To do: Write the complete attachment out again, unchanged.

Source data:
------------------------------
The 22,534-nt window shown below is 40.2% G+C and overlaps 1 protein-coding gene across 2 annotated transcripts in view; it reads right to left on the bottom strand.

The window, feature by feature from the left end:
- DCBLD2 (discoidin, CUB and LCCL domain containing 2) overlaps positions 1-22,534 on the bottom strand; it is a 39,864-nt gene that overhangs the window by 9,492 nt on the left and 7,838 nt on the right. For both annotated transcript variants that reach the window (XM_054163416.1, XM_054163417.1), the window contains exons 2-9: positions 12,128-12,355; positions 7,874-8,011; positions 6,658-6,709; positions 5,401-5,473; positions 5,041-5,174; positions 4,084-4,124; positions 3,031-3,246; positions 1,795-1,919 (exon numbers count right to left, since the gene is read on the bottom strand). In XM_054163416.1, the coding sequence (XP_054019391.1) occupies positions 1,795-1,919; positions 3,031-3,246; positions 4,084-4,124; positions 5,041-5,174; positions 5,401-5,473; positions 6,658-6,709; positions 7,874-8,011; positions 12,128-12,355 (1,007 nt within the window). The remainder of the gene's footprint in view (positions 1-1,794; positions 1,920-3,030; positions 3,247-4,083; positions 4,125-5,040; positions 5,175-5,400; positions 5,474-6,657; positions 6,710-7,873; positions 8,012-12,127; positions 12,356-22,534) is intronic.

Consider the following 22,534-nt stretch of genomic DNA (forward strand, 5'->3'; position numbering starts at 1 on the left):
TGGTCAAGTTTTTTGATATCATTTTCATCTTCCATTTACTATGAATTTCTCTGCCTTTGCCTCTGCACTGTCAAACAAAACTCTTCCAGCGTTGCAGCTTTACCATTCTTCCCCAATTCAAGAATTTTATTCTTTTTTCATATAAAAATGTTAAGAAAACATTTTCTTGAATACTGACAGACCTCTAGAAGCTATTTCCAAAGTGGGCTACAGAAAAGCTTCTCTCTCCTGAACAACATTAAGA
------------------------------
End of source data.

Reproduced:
The 22,534-nt window shown below is 40.2% G+C and overlaps 1 protein-coding gene across 2 annotated transcripts in view; it reads right to left on the bottom strand.

The window, feature by feature from the left end:
- DCBLD2 (discoidin, CUB and LCCL domain containing 2) overlaps positions 1-22,534 on the bottom strand; it is a 39,864-nt gene that overhangs the window by 9,492 nt on the left and 7,838 nt on the right. For both annotated transcript variants that reach the window (XM_054163416.1, XM_054163417.1), the window contains exons 2-9: positions 12,128-12,355; positions 7,874-8,011; positions 6,658-6,709; positions 5,401-5,473; positions 5,041-5,174; positions 4,084-4,124; positions 3,031-3,246; positions 1,795-1,919 (exon numbers count right to left, since the gene is read on the bottom strand). In XM_054163416.1, the coding sequence (XP_054019391.1) occupies positions 1,795-1,919; positions 3,031-3,246; positions 4,084-4,124; positions 5,041-5,174; positions 5,401-5,473; positions 6,658-6,709; positions 7,874-8,011; positions 12,128-12,355 (1,007 nt within the window). The remainder of the gene's footprint in view (positions 1-1,794; positions 1,920-3,030; positions 3,247-4,083; positions 4,125-5,040; positions 5,175-5,400; positions 5,474-6,657; positions 6,710-7,873; positions 8,012-12,127; positions 12,356-22,534) is intronic.

Consider the following 22,534-nt stretch of genomic DNA (forward strand, 5'->3'; position numbering starts at 1 on the left):
TGGTCAAGTTTTTTGATATCATTTTCATCTTCCATTTACTATGAATTTCTCTGCCTTTGCCTCTGCACTGTCAAACAAAACTCTTCCAGCGTTGCAGCTTTACCATTCTTCCCCAATTCAAGAATTTTATTCTTTTTTCATATAAAAATGTTAAGAAAACATTTTCTTGAATACTGACAGACCTCTAGAAGCTATTTCCAAAGTGGGCTACAGAAAAGCTTCTCTCTCCTGAACAACATTAAGA